Aura Calculata, challenging the tonal scale


An unlit space is illuminated by a pataphysical construction composed of a circle of neon-lit liquid acrylic tubes. Electrical clicks pulse the neon illuminations on and off in precise synchronisation like a secret code of intercommunication. The contraption’s occluded transactions are scored by a series of sinuous pipe drones. The sporadic clicks provide a necessary percussive punctuation to the organic drone. The machines autonomy – its ceaseless self-adjusting mechanisms – its obsession with its own functions – intimates a sense of self-knowledge and self-awareness. The idea of imparting sentience to automata is an age-old trope, but a resurgence has emerged in contemporary robotic sculpture hedged on by current preoccupations with artificial intelligence. Aura Calculata by Tim Otto Roth works by allowing water to flow into the sculpture through a series of valves to enter each acrylic pipe. A liquid equilibrium is reached as all pipes contain an even distribution of water. But the pipes are further connected by a network of electric cables allowing each to communicate their states between one another. The mode of communication is based on a rule of simple neighbourhood interactions similar to the way Cellular Automata work. Cellular Automata, such as the famous Conway’s Game of Life, operate by having local interactions of individual agents creating much larger macroscopic patterns. Though CAs are defined by abstract mathematical rule-sets there are many analogues that can be found in nature. The canonical example of this kind emergent behaviour – global structures generated by local agents – are the mounds created by termites as they go about their business often oblivious to the precise form of structure they are creating. In the case of Aura Calculata the global state is expressed by the tones of the organ pipes. In this sense the piece is a sonification of local agents creating global structure. As air streams through each pipe a note is generated related to the level of water. As the communication between pipes develops, the levels change and consequently the pitch and timbre of the notes change too. To begin with, the level of water is equal in each. This produces identical tonal and timbral characteristics. But as the relative levels begins to change microtonal differences in the notes begin to emerge. As alien Aura Calculata is to a standard church pipe organ, visually and conceptually, it is as different from the dominant western musical scale too. Aura Calculata challenges the hegemony of the Western tonal scale because the wavelength of the sine tones are varied metrically as opposed to logarithmically. This generates much smaller, nearly imperceptible microtonal changes in lower tones, and much bigger differences in the higher ones. Paul Prudence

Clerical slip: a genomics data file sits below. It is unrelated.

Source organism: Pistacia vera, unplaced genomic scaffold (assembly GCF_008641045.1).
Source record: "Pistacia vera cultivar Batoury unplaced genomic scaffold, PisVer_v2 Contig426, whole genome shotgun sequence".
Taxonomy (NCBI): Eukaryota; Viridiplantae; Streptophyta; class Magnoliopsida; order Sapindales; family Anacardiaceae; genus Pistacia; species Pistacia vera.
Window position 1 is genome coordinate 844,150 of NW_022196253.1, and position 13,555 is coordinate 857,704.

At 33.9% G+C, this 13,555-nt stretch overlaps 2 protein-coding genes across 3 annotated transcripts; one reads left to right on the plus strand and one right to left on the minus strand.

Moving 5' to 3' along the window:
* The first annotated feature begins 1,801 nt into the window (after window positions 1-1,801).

aura calculata (2016) – a self-organizing water organ by Tim Otto Roth